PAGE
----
5 Reasons Chicago Bears Can Overcome Green Bay Packers in 2012
The Chicago Bears enter 2012 with an improved roster and high expectations. Their arch-rivals the Green Bay Packers are the defending NFC North champions, but they are the team the Bears believe they can knock off.
Both teams made moves in the offseason to better their rosters, Green Bay primarily through the draft, and the Bears through trades and the draft. They've both improved for the better and the NFC North has potential to be the toughest division in football.
The Bears will dethrone the Packers in 2012, and there are five reasons why.
1. Better Defense
In 2011 the Green Bay Packers were abysmal on defense, and while they added Nick Perry and Jerel Worthy in the draft, this is still an average defense at best.
The Chicago Bears, on the other hand, finished ahead of the Green Bay Packers in both team run defense and team passing defense. Also, according to Football Outsiders adjusted DVOA statistic, which measures how a team performed on a single play based on league averages, the Bears were the No. 1 defense in the league. The Packers were 25th.
The Bears needed help in the secondary as well as the DE position. They addressed both concerns this off-season by drafting Boise State product Shea McClellin and Brandon Hardin out of Oregon St. While Hardin was recently placed on IR, he has the tools to be a contributor when healthy. The Bears also have McClellin focused only on the run and rushing the passer by limiting the time he spends in coverage.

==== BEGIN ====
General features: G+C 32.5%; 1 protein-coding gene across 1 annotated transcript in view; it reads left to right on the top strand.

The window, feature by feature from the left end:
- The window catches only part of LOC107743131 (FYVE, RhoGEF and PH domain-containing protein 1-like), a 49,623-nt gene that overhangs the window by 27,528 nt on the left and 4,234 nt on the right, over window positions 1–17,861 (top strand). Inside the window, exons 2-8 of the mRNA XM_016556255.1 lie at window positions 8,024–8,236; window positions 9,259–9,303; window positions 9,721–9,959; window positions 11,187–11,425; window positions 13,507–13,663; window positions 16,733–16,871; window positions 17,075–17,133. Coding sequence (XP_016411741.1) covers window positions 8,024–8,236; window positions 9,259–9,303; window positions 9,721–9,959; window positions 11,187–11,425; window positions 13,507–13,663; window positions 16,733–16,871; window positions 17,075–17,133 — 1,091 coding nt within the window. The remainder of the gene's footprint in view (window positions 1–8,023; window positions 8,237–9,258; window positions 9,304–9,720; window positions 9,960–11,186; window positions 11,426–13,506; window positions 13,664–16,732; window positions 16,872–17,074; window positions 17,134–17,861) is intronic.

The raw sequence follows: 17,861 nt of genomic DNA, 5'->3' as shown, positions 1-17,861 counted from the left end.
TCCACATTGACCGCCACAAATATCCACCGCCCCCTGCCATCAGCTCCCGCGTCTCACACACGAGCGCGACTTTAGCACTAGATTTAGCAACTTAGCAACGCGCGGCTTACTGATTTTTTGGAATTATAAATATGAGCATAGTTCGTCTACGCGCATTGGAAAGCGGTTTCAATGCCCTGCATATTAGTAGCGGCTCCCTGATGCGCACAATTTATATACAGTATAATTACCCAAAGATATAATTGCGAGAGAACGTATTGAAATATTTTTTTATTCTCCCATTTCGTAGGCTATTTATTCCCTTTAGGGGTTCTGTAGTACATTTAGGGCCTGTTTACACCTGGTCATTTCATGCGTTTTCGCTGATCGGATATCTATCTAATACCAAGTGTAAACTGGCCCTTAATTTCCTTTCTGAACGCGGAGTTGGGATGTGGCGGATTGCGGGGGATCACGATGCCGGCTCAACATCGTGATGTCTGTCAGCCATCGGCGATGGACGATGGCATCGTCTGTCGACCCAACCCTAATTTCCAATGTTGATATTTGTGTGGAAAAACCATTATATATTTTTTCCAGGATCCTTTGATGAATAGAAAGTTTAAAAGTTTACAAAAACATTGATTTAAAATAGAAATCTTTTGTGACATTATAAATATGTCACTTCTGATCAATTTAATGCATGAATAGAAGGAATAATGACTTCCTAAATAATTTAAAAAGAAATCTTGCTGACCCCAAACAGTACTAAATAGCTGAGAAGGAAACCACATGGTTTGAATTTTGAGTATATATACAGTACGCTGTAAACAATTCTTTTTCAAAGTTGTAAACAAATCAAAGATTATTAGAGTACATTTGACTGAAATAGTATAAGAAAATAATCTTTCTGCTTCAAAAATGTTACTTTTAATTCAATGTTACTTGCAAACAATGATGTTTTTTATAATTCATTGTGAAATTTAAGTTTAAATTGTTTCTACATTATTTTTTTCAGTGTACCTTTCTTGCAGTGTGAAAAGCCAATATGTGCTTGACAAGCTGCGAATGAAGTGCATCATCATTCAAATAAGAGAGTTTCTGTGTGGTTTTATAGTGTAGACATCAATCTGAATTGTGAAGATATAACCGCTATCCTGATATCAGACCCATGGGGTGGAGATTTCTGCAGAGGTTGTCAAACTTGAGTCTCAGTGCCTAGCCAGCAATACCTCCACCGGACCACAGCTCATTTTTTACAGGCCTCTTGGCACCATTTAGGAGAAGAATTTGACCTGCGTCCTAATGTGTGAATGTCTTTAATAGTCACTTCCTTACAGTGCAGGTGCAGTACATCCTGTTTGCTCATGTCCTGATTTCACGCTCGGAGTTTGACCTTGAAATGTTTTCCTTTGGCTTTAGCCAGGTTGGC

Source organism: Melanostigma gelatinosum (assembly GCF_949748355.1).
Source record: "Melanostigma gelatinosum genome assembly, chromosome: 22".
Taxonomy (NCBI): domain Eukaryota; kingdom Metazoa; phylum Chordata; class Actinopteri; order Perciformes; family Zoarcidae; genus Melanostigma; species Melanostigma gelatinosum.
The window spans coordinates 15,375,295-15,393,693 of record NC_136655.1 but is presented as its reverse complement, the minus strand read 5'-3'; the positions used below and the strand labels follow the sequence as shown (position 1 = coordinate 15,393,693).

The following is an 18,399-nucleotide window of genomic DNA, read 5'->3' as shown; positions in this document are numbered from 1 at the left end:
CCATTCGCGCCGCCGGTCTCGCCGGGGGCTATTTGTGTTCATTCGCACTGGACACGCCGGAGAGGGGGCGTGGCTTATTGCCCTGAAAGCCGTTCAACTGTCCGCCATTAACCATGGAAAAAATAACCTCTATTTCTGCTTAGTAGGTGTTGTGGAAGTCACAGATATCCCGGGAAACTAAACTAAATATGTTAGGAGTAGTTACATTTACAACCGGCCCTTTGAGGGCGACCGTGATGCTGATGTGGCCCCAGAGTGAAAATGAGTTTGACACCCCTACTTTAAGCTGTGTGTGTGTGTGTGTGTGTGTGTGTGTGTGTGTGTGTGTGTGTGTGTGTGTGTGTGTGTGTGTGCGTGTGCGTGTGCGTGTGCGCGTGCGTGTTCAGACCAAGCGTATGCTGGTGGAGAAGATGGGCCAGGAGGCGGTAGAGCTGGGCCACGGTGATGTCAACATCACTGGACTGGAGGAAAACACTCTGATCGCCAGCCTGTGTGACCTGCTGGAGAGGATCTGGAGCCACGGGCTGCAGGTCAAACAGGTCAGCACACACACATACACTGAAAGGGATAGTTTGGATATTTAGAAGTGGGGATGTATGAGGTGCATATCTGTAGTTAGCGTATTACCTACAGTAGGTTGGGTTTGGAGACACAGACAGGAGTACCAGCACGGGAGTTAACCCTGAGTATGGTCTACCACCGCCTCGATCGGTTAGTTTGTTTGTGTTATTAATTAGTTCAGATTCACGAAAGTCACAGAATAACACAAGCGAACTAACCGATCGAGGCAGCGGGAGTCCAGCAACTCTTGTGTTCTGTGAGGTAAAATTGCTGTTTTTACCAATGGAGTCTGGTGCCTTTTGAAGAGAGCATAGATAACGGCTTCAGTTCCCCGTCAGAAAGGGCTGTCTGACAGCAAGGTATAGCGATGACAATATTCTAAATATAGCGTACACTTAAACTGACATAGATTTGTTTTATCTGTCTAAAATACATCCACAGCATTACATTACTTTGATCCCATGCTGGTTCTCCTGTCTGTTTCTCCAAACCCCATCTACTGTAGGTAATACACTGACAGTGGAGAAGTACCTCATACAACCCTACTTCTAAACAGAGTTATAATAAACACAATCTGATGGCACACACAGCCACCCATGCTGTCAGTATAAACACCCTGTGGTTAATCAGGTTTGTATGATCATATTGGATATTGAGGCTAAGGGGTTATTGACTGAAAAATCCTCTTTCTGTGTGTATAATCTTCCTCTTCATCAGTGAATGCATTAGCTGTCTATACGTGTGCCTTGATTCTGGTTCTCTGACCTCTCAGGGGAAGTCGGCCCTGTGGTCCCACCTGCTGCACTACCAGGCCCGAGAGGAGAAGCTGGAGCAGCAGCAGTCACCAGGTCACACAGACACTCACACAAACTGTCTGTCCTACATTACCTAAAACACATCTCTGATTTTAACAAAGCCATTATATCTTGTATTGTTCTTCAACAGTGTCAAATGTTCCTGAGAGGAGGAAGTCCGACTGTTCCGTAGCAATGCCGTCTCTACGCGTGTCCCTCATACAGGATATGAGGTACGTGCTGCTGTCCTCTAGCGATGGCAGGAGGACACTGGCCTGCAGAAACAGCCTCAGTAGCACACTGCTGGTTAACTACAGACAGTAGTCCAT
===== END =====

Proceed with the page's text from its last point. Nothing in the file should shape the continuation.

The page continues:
The addition of Nick Perry will immediately help the linebackers, and Jerel Worthy figures to fight for a spot at defensive tackle. Both players have difference-maker potential, but the Packers still have work to do.
2. Brandon Marshall and Alshon Jeffery
The Miami Dolphins traded Marshall for two second round picks, once again teaming Marshall with Cutler. The two played together in Denver and turned in Pro Bowl seasons during their time together. In the preseason, Marshall has already rekindled the magic he had with Cutler. He has amassed eight catches for 116 yards and a score. Pretty impressive for the preseason, and something he and Cutler will no doubt build on.
Jeffery was added in the second round of the 2012 draft, and while he started as the No. 4 receiver he has worked his way up to getting reps with the first team. According to analysis by RotoWorld via Dan Pompei of the Chicago Tribune, Jeffery is expected to receive a ton of reps and appears to be improving every day. Expect him to be the team's No. 2 receiver come opening day.
With the acquisition of both players, the Bears turned one of the worst receiving corps in the NFL to a very respectable unit. The improved aerial attack makes Chicago a truly two-dimensional team, and with as poor as Green Bay's defense is, this could be enough to propel the Bears past them in the division.
3. Balanced Attack
In order for the Bears offense to live up to increased expectations, offensive coordinator Mike Tice must maintain a balanced attack. Last season, the Bears were near the top of the league in run percentage at 46 percent. That number must remain consistent, or even increase if the Bears are going to overcome the Packers.